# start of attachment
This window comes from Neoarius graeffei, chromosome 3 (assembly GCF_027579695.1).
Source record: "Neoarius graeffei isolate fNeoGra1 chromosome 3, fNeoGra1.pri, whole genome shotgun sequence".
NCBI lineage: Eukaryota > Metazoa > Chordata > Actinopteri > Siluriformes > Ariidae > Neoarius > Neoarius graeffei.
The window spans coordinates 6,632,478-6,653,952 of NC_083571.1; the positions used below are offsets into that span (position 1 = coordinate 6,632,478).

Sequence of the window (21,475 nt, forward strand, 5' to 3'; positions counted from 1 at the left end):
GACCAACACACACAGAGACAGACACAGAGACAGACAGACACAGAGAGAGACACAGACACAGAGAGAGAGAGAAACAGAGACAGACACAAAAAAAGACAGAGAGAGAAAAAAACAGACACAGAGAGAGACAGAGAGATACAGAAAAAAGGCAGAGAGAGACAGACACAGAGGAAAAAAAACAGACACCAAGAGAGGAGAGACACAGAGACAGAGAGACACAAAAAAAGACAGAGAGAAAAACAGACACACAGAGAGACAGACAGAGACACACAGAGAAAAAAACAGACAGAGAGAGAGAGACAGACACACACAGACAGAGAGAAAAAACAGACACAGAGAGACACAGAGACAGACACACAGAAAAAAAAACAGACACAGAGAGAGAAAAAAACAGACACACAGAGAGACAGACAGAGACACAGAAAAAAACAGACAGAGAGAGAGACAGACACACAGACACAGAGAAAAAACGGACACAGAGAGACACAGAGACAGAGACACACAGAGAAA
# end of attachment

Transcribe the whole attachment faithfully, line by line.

This window comes from Neoarius graeffei, chromosome 3 (assembly GCF_027579695.1).
Source record: "Neoarius graeffei isolate fNeoGra1 chromosome 3, fNeoGra1.pri, whole genome shotgun sequence".
NCBI lineage: Eukaryota > Metazoa > Chordata > Actinopteri > Siluriformes > Ariidae > Neoarius > Neoarius graeffei.
The window spans coordinates 6,632,478-6,653,952 of NC_083571.1; the positions used below are offsets into that span (position 1 = coordinate 6,632,478).

Sequence of the window (21,475 nt, forward strand, 5' to 3'; positions counted from 1 at the left end):
GACCAACACACACAGAGACAGACACAGAGACAGACAGACACAGAGAGAGACACAGACACAGAGAGAGAGAGAAACAGAGACAGACACAAAAAAAGACAGAGAGAGAAAAAAACAGACACAGAGAGAGACAGAGAGATACAGAAAAAAGGCAGAGAGAGACAGACACAGAGGAAAAAAAACAGACACCAAGAGAGGAGAGACACAGAGACAGAGAGACACAAAAAAAGACAGAGAGAAAAACAGACACACAGAGAGACAGACAGAGACACACAGAGAAAAAAACAGACAGAGAGAGAGAGACAGACACACACAGACAGAGAGAAAAAACAGACACAGAGAGACACAGAGACAGACACACAGAAAAAAAAACAGACACAGAGAGAGAAAAAAACAGACACACAGAGAGACAGACAGAGACACAGAAAAAAACAGACAGAGAGAGAGACAGACACACAGACACAGAGAAAAAACGGACACAGAGAGACACAGAGACAGAGACACACAGAGAAA